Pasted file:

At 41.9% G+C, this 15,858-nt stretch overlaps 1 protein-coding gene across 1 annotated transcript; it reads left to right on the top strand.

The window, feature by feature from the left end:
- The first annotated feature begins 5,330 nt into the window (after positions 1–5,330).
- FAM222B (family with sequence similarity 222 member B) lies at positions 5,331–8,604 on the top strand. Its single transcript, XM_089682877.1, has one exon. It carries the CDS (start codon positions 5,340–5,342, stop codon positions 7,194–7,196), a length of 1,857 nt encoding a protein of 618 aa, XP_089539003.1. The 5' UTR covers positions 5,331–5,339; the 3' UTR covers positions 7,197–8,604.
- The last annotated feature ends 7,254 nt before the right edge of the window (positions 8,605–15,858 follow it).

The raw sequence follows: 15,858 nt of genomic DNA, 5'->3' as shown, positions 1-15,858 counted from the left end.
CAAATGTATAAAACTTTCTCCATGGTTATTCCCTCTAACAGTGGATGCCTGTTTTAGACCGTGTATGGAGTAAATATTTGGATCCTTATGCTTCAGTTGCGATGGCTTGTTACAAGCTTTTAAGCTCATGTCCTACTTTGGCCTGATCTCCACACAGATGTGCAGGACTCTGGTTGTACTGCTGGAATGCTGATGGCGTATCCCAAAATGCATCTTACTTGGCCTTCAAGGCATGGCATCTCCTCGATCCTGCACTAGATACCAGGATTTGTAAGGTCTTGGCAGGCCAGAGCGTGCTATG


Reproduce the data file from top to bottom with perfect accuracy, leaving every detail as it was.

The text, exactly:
At 41.9% G+C, this 15,858-nt stretch overlaps 1 protein-coding gene across 1 annotated transcript; it reads left to right on the top strand.

The window, feature by feature from the left end:
- The first annotated feature begins 5,330 nt into the window (after positions 1–5,330).
- FAM222B (family with sequence similarity 222 member B) lies at positions 5,331–8,604 on the top strand. Its single transcript, XM_089682877.1, has one exon. It carries the CDS (start codon positions 5,340–5,342, stop codon positions 7,194–7,196), a length of 1,857 nt encoding a protein of 618 aa, XP_089539003.1. The 5' UTR covers positions 5,331–5,339; the 3' UTR covers positions 7,197–8,604.
- The last annotated feature ends 7,254 nt before the right edge of the window (positions 8,605–15,858 follow it).

The raw sequence follows: 15,858 nt of genomic DNA, 5'->3' as shown, positions 1-15,858 counted from the left end.
CAAATGTATAAAACTTTCTCCATGGTTATTCCCTCTAACAGTGGATGCCTGTTTTAGACCGTGTATGGAGTAAATATTTGGATCCTTATGCTTCAGTTGCGATGGCTTGTTACAAGCTTTTAAGCTCATGTCCTACTTTGGCCTGATCTCCACACAGATGTGCAGGACTCTGGTTGTACTGCTGGAATGCTGATGGCGTATCCCAAAATGCATCTTACTTGGCCTTCAAGGCATGGCATCTCCTCGATCCTGCACTAGATACCAGGATTTGTAAGGTCTTGGCAGGCCAGAGCGTGCTATG